My earliest memory in life is of making music. Screaming, wailing, plucking rubber bands and dancing for a crowded living room of eager relatives.
My first guitar was a blue flyswatter and the music I made could drive insects to drink. The adults were busy with the weight of adulthood but not too busy to smile at a short ginger holding a tiny guitar and wearing batman pajamas, singing his heart out.
I sang the classics then: Elton John, Allen Jackson, Row, Row, Row, Your Boat. Nothing that would get me to Carnegie Hall, but it made my fans smile, and that was my whole world.
My first real stage performance happened as a joke. My friends dared me to sing R. Kelly’s hit, I Believe I Can Fly, in the school talent show. It was the spring of 1997, I had just turned nine and my universe revolved around interstellar travel, largely where it concerned Michael Jordan and Bugs Bunny defeating Swackhammer at Moron Mountain. I was not to be trifled with.
I did sing, and astonishingly the crowd stood and sang with me. A chorus of three hundred small voices rising up above the basketball goals, up to the top of the dreaded climbing rope, up to the rafters where hats and shoes and kickballs went to die and some miscreant threw a condom, whatever that was, that could still be seen hanging like a sad, dead slug.
Our voices filled the room, filled me from the soles of my size 10 sneakers (I had a big foot) to the rims of my new glasses (my first pair) and trickled out my every pore. It was then, that very moment, singing R. Kelly at the top of my lungs along with every K-5 grader, teacher, school administrator and the heroic janitor that kept the whole engine purring, that I knew I wanted to be an entertainer.
I’d say I’ve never looked back, but I’d be lying.
Since that seminal performance, I’ve stood on stages in front of thousands of people and sat on bar stools in front of dozens (or less). I’ve waved from beneath of the majestic dome of Saint Peter’s Basilica while singing the Kyrie, and shed tears with a gymnasium full of high school students in Pennsylvania raising money for Invisible Children in Africa.
I’ve shared songs about love to an amphitheater filled with hundreds of hippies, yuppies, gangsters, goths, hipsters and other confused youths; that was a beautiful moment. Picture the bleeding blue trails of two hundred fireflies soaring up, waving and dancing, crawling up the sides of twin dormitory buildings as the sun settles over the city. Every firefly is a cellphone in the hand of a kid like me who could be texting, tweeting, snapping, gramming, vining, tubing, telegraphing some other moment, to some other person in some other place, but they’re not. They’re all smiling and crying and singing—harmonies, layers and layers of beautiful voices—and they’re all following along, with me.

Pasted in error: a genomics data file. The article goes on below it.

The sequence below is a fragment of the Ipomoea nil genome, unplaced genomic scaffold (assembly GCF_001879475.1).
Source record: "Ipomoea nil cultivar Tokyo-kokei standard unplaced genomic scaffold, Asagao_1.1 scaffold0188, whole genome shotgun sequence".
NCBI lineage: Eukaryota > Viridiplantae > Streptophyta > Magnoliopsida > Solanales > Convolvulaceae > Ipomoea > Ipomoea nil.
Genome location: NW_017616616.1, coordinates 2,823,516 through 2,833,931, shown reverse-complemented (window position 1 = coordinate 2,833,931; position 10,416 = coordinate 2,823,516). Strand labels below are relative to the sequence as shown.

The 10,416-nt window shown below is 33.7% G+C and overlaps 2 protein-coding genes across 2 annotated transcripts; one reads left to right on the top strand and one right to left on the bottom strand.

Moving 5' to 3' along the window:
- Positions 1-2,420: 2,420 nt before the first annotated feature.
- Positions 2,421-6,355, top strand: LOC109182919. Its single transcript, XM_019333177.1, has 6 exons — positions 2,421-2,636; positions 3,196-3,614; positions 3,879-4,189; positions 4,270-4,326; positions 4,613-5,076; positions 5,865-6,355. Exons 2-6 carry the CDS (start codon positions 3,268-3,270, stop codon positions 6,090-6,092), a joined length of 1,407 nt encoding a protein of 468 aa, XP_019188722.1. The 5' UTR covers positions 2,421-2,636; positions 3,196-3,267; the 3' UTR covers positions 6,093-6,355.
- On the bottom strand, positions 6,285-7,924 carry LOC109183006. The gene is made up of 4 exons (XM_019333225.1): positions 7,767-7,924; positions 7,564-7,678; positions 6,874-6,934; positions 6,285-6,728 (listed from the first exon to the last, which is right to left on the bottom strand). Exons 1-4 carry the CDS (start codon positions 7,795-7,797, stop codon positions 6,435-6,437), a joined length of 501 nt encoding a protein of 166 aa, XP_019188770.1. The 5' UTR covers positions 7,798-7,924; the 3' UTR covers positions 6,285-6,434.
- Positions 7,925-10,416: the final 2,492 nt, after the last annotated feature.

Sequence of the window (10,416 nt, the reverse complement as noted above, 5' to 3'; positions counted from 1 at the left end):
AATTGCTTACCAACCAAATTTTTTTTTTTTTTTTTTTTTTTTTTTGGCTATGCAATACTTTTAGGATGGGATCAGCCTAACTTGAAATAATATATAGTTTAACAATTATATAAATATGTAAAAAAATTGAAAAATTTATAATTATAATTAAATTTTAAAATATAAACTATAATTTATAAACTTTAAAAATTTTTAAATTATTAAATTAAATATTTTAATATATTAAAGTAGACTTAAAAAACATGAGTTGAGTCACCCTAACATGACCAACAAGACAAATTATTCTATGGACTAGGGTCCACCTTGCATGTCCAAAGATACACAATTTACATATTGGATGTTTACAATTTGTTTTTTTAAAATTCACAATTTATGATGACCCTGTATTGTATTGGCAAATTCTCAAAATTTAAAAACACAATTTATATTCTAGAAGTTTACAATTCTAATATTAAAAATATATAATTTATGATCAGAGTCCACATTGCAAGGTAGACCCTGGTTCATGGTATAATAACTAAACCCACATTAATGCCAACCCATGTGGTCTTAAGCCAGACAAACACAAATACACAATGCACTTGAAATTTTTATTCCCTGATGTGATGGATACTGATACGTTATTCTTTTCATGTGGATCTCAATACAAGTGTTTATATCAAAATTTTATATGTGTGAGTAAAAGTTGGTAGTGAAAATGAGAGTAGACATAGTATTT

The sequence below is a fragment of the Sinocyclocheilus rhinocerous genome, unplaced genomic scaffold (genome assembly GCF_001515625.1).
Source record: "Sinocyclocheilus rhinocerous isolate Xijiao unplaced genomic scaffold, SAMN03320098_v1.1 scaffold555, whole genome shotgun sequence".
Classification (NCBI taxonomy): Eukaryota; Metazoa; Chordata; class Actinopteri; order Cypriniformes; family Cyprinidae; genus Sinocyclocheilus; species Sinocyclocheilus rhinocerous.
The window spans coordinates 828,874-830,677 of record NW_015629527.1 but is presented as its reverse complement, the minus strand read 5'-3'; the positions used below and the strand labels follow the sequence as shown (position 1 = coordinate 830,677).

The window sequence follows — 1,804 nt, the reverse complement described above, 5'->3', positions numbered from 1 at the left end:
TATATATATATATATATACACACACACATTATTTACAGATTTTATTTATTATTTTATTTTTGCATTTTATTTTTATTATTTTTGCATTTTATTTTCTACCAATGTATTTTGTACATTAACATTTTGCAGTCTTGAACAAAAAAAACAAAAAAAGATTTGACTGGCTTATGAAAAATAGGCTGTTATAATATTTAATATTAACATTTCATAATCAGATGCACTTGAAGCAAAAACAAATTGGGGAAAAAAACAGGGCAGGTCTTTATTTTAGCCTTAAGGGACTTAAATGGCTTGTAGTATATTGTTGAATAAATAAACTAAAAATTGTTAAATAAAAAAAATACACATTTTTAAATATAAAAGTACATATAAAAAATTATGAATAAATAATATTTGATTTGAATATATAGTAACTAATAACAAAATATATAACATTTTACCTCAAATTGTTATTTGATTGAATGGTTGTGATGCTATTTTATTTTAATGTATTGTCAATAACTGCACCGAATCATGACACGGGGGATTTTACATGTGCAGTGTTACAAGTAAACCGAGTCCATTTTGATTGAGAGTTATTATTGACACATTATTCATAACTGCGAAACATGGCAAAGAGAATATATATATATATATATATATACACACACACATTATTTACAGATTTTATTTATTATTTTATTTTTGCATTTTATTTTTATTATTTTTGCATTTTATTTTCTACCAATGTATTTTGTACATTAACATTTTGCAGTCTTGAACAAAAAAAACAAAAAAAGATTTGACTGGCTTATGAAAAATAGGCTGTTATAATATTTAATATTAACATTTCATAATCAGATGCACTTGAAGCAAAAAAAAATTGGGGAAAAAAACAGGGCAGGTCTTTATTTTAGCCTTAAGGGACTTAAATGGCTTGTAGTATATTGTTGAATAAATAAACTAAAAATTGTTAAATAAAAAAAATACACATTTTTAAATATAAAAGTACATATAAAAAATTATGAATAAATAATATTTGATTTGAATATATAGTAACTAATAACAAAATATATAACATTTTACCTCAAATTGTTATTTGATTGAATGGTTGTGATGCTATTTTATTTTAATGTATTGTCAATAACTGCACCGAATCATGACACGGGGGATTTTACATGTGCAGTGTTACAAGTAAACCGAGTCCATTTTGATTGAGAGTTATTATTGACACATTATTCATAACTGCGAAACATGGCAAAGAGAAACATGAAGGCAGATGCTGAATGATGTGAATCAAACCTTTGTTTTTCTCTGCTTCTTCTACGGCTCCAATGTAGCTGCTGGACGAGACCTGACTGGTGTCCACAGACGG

I’ll spend the rest of my life searching for fireflies like those.
Music has always been the common denominator in my life. The great transistor, amplifying my every thought and emotion. It has been my social conduit, my private religion, my personal savior, and my ice breaker.
For almost five years, I spent hours every day in my home studio crafting sounds and songs for film and TV. It was and still is one of the fondest memories I have, that time in my life, and I’m hoping once I have the space again I can get back into the game.
Today, music is my stronghold and foundation. It is the rock on which I build every creative project. Although I’m not currently in the business of performance, I wouldn’t count out the possibility of a comeback very soon. Right now, though, I’m using music to bring fluidity and depth into my writing. Still, my love for the Universal Language is evolving every day.
Today, I am singing.
Tomorrow, I’ll be singing.
Til the day they put me in the ground.
You can bet your ass if there’s something after that, I’ll be singing then, too.